Posted on: 29 December 2014
Most people view a trip to the family dentist as a necessary chore, unpleasant but something that must be done. However, individuals with anxiety disorders anticipate the same visit with dread and fear. Anxiety disorders are not to be confused with dental phobias, which are irrational fears that are isolated to going to the dentist.
Anxiety disorders affect sufferers in different ways. Types include:
- Panic disorders. These disorders are characterized by spontaneous attacks of overwhelming fear and panic. They can come without warning or be precipitated by stress. Symptoms of a panic attack include a racing heartbeat, profuse perspiration, and a feeling of being unable to breathe. Ironically, fear of subsequent attacks after experiencing a panic attack often bring on other attacks.
- Social anxiety disorders. Social anxiety involves fear of social interaction and worry about being judged. Extreme cases of social anxiety disorder will prevent the individual from performing daily tasks or getting necessary medical or dental treatment.
- Generalized anxiety disorder. This disorder causes an individual to worry excessively about everything, to the point of sleeplessness and inability to concentrate or perform daily tasks. Generalized anxiety disorder is based on the individual's perceived lack of control of their environment.
How do dentists treat patients with anxiety disorders?
Dentists face a difficult challenge in treating patients with anxiety disorders. Going to the dentist is already perceived as a negative experience by the general public. However, many dentists have been innovative in their approach toward minimizing anxiety in their affected patients.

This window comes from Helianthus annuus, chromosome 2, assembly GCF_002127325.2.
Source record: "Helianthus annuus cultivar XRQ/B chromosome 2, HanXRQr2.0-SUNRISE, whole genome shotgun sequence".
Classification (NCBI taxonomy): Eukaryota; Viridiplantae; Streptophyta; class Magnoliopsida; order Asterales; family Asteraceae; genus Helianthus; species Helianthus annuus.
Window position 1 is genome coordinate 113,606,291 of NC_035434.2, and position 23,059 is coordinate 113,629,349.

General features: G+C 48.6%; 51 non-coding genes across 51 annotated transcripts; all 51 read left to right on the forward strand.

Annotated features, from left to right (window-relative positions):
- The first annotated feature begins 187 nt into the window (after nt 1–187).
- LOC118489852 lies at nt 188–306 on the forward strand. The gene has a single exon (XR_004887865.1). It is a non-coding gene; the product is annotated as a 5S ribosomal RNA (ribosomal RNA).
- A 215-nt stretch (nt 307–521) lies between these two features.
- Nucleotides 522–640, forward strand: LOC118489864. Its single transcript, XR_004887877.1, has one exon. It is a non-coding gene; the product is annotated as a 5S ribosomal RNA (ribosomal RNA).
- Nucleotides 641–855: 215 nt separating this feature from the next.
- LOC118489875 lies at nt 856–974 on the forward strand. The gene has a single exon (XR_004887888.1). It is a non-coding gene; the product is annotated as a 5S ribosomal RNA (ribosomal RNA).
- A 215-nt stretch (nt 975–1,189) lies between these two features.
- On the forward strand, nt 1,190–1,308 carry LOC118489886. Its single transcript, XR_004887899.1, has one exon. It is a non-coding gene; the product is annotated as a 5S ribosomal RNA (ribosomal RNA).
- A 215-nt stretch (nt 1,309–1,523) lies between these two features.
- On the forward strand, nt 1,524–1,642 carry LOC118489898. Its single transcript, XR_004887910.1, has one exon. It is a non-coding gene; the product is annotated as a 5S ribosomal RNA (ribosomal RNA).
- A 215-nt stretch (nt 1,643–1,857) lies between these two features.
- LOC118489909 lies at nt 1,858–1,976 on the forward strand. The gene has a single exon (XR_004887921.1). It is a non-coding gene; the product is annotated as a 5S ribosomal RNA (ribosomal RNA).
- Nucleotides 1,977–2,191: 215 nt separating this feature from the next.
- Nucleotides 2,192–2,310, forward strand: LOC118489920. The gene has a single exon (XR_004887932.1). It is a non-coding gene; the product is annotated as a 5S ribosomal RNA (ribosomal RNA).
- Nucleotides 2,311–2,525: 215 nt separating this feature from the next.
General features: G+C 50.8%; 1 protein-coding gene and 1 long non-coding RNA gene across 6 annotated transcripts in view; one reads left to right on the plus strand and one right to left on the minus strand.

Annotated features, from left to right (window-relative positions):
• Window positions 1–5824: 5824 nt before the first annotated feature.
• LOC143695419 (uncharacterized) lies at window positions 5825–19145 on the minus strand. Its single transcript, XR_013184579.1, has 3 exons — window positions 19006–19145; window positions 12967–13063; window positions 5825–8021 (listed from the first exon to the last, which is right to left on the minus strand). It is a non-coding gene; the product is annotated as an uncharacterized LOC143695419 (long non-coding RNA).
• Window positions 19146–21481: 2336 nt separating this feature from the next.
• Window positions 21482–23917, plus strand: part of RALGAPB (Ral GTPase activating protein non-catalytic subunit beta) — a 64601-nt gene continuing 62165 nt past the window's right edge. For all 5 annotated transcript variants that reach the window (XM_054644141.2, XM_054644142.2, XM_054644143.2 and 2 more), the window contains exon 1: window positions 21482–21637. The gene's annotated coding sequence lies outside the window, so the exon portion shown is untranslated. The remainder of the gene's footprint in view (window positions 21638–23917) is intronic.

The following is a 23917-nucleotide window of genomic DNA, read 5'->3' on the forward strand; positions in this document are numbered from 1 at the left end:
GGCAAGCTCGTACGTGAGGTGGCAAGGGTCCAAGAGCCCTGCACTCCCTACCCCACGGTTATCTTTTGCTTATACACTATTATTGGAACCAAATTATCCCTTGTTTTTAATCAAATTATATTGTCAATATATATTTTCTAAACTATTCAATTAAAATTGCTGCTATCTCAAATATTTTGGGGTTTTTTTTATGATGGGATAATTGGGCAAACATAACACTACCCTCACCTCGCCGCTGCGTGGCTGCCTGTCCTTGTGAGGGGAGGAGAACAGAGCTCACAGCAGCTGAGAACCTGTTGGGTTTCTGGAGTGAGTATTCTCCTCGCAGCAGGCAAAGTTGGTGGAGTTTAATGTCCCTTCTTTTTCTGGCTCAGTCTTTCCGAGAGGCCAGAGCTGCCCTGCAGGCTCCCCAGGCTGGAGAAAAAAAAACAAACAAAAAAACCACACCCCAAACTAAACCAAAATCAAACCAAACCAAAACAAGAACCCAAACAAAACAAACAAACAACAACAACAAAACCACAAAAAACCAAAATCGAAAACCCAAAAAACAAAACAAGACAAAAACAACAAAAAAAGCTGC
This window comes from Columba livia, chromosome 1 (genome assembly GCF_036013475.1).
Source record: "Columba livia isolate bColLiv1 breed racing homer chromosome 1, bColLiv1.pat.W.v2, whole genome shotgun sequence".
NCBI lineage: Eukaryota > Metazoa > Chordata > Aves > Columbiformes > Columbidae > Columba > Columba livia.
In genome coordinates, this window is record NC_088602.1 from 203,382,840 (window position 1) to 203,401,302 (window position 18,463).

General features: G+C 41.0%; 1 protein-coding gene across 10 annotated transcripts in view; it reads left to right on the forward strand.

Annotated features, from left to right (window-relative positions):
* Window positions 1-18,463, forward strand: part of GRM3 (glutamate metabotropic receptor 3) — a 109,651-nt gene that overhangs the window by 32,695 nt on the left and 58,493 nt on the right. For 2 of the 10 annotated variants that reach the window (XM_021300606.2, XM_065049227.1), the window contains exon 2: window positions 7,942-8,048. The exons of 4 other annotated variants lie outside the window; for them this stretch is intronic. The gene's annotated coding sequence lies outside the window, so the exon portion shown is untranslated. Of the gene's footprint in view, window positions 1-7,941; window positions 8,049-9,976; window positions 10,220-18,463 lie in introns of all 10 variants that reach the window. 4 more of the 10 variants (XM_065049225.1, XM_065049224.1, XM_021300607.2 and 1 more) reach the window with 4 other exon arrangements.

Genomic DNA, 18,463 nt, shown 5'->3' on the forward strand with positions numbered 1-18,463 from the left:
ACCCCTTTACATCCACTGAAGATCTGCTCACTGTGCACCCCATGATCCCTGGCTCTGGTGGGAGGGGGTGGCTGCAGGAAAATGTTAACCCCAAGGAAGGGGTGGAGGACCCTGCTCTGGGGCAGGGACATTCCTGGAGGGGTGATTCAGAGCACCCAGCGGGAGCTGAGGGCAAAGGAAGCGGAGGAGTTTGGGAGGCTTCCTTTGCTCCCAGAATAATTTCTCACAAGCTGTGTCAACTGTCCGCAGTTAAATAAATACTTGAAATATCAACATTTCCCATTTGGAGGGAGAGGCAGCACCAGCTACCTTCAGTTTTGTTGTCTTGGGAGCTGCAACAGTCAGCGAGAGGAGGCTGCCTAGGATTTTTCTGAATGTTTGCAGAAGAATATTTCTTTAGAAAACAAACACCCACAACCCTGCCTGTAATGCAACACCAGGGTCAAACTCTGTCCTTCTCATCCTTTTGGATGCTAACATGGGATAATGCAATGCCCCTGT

Treating patients with generalized anxiety disorder involves explaining each step of their treatment before it is initiated, and allowing them to stop the procedure at any time through a prearranged signal. This gives the patient a feeling of control and participation in the outcome.
Lying prone while a dentist places instruments in a patient's mouth makes them feel vulnerable, so dentists learn to read facial expressions and body language to detect stress in anxious patients, before anxiety becomes troublesome.
Social anxiety disorder requires dentists to praise patients for coming in for necessary dental work, rather than castigating them for allowing dental issues to reach a certain stage. Positive reinforcement is the key to repeat visits and regular dental care.
Patients with panic disorders may opt for sedation dentistry, which is designed for patients with acute anxiety or panic disorders. Sedation has its own minimal risks, and should be used as a last resort, but untreated dental problems pose a greater health risk to patients who can't be treated in any other way.
To learn more, try contacting a company like Four Corners Dental Group Fairbanks with your questions.Share